While the country contributed to NATO’s air policing initiatives in the North Sea, Finland also shared an 830-mile border with Russia, resulting in many economic benefits.
The invasion removed nonalignment as an option. Finland was either with Russia and defenseless or aligned with NATO.
Treaty obligations will mean significant increase in defense spending. Finland has already ordered 64 new F-35 warplanes, the elite joint strike fighter (JSF) developed by Lockheed Martin, Northrop Grumman and BAE Systems (BAESY). The JSFs cost between a whopping $110 million and $135.8 million.
More importantly, aligning with NATO is a commitment to interoperability with the American defense ecosystem.
This directly benefits the big U.S. contractors. The market for their goods is expanding and they will face no competition for the foreseeable future.
In the short term, the revenue increase is going to be minimal. Defense contractors recognize sales when systems are delivered, and that can take several years. In the interim, the sector will benefit from supplementary bills passed to aid the war effort in Ukraine.
Last week, President Biden signed a $40 billion Ukrainian war package. The U.S. is sending existing equipment to the war-torn country. Those systems will later be replenished at an additional cost to U.S. taxpayers.
The Raytheon-made Javelin missile system has become a vital part of the Ukrainian defense effort.
The heat-seeking, shoulder mounted anti-tank missiles are mostly responsible for destroying 664 Russia tanks, according to data published at Radio Free Europe.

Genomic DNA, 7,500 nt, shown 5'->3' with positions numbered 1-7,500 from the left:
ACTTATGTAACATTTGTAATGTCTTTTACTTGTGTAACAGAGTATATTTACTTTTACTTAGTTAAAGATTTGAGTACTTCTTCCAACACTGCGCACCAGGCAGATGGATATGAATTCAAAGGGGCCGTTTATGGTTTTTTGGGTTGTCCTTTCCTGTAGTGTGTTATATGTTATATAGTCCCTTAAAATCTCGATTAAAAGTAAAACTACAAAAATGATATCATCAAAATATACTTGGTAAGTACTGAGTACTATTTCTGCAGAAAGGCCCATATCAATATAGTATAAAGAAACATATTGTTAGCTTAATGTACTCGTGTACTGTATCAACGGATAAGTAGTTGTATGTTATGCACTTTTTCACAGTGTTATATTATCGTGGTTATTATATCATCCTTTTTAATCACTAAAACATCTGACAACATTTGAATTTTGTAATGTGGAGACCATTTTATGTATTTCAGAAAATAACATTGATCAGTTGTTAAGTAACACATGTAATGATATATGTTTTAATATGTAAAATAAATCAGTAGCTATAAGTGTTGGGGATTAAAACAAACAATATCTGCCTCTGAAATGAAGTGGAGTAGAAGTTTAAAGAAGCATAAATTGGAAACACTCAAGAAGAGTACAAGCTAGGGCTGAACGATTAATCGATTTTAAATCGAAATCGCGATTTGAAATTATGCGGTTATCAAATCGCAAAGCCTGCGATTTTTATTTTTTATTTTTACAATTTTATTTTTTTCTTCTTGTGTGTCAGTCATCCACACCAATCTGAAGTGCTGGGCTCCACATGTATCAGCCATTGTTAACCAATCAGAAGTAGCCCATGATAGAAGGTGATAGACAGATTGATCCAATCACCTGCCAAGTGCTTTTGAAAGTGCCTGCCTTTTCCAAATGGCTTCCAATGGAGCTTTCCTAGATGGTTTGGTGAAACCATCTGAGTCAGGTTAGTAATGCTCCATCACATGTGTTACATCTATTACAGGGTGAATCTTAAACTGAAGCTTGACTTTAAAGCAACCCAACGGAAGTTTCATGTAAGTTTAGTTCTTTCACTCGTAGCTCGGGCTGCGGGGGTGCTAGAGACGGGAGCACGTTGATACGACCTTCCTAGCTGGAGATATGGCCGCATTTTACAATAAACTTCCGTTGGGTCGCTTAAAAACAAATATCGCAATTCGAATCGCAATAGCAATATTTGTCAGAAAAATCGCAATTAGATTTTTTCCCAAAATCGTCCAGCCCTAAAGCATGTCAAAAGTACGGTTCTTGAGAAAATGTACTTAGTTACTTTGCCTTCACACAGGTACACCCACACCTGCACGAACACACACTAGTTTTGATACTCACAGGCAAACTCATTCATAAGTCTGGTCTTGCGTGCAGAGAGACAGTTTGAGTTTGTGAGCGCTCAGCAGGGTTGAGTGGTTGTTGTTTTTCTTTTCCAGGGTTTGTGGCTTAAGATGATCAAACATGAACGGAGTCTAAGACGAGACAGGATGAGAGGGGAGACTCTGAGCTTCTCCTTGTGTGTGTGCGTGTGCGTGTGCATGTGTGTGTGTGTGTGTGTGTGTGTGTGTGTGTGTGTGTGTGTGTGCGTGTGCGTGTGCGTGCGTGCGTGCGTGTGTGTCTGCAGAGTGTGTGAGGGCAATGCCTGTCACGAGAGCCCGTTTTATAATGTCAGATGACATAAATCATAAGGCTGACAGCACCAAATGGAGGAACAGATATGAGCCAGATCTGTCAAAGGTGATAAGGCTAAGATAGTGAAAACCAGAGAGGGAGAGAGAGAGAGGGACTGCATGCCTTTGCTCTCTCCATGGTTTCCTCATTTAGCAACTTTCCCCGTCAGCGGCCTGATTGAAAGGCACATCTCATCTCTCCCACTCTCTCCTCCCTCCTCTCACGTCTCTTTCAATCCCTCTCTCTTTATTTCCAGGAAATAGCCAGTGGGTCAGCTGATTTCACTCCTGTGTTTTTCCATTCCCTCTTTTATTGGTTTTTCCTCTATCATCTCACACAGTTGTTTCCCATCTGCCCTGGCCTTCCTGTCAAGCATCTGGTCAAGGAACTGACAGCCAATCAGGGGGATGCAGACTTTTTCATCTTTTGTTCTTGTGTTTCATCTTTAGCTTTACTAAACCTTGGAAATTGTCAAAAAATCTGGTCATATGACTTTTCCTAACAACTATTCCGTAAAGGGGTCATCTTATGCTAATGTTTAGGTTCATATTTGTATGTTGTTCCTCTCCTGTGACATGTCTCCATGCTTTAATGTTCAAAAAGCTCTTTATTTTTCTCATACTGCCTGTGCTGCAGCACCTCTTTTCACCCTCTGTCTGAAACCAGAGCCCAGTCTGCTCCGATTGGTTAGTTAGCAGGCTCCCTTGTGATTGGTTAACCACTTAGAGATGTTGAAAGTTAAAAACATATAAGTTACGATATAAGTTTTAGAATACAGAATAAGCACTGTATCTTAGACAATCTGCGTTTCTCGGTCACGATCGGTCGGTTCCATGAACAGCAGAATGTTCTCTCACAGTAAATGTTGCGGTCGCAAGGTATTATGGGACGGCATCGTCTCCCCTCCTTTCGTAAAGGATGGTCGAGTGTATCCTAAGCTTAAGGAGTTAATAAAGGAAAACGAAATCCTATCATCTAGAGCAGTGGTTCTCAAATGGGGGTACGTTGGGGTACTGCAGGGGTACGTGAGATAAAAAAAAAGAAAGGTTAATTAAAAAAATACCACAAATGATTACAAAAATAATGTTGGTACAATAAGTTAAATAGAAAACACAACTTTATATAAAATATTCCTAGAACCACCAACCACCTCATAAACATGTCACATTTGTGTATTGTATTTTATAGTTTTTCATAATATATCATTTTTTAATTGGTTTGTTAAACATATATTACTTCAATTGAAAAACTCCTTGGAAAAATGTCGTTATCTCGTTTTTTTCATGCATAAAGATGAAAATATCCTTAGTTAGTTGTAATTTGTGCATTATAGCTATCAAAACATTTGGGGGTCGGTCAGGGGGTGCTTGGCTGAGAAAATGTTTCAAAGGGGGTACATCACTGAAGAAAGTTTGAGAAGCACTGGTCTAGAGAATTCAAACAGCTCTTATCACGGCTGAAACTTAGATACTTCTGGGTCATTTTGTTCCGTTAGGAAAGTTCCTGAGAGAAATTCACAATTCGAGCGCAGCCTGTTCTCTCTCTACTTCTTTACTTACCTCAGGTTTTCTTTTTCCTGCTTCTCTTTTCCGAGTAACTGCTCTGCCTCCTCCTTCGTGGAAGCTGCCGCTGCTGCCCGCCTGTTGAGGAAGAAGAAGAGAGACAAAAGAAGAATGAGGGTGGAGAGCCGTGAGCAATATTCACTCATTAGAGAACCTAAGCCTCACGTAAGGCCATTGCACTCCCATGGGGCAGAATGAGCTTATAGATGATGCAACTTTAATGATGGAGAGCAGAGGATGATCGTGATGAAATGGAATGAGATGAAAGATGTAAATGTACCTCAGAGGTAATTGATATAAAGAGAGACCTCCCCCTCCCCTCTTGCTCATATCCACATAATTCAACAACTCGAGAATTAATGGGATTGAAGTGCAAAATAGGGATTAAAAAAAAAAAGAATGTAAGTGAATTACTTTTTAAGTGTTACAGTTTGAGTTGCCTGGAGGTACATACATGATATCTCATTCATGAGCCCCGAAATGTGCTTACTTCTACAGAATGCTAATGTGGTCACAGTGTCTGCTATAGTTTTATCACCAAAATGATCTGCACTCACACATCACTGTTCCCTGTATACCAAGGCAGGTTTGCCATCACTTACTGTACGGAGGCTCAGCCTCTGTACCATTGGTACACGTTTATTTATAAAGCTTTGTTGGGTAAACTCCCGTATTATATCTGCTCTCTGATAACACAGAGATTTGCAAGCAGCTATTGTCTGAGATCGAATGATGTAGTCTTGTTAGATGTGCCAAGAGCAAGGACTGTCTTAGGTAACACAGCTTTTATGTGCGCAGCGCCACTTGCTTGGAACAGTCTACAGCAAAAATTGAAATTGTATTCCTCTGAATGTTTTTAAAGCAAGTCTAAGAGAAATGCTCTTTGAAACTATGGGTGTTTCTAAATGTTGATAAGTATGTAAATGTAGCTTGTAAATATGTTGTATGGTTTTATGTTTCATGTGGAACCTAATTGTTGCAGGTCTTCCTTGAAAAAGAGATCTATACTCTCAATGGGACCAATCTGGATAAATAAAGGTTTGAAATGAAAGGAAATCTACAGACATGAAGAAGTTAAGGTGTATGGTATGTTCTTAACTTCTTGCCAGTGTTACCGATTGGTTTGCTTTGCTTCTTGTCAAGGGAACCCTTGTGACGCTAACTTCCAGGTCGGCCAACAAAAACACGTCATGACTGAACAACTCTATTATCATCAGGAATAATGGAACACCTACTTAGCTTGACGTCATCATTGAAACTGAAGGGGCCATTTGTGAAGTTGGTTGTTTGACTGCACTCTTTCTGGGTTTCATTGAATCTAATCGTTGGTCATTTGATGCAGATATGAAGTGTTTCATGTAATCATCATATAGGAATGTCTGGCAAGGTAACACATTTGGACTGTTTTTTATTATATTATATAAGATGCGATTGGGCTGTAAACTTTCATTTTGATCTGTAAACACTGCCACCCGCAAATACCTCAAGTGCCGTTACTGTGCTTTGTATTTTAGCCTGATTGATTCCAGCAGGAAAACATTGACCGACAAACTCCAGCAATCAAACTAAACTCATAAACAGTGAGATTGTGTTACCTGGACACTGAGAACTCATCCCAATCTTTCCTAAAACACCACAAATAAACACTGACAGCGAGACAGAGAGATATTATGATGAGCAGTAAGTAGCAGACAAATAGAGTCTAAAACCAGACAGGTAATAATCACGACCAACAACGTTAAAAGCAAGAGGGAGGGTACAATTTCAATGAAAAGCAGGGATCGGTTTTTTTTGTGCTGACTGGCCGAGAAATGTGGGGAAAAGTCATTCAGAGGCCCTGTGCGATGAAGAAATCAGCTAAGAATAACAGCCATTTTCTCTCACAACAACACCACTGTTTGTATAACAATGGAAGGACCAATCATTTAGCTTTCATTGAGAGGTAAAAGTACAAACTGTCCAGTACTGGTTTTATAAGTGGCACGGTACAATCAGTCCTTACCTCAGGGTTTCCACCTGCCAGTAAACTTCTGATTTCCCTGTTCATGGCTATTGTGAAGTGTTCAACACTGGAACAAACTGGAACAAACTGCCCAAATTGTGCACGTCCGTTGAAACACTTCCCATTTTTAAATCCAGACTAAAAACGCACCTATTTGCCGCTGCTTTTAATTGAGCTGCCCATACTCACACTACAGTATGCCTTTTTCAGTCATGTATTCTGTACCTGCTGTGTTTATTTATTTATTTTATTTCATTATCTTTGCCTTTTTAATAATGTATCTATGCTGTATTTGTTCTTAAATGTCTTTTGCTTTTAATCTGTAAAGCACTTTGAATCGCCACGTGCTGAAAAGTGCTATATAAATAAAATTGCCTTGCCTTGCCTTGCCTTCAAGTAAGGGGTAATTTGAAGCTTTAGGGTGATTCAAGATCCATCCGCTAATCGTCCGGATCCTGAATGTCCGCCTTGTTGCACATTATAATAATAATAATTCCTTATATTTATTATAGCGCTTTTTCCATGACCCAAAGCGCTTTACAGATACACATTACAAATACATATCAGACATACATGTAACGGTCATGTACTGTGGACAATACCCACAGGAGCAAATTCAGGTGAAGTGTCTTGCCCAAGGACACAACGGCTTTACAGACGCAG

In early April, the U.S. Department of Defense said that 7,000 Javelins had been deployed to Ukraine. For perspective, another Department of Defense procurement document notes that Raytheon has never been able to produce more than 6,480 units during any 12-month span.
The F-35-ification of European armies might be a bigger deal, though.
In addition to the cost of the units, corresponding ground support, spare parts and maintenance, there is lock-in factor. Europe is now committed to America-made gear for decades to come.
The benefit to Europe is peace of mind. If Finland and Sweden are accepted into NATO, the countries would join their Nordic neighbors, Denmark, Norway and Iceland.
The five countries currently work together under the Nordic Defense Cooperation pact. Bringing NORDEFCO inside NATO would facilitate joint planning, cut off Russian maritime access to St. Petersburg and strengthen defense of the North Atlantic and Artic Sea routes.
American defense contractors are reliable technology partners. The companies are also backed up by the largesse of the U.S defense budget, a record $810 billion in 2021.
There is no appetite politically to decrease military spending. And that sentiment is spreading globally, thanks to the carnage in Ukraine.
Raytheon, Lockheed Martin and Northrop Grumman are currently the best way to play this bigger trend.
At share prices of $90, $424 and $443, the stocks trade at 15.5 times, 14.9 times and 16.3 times forward earnings, respectively.
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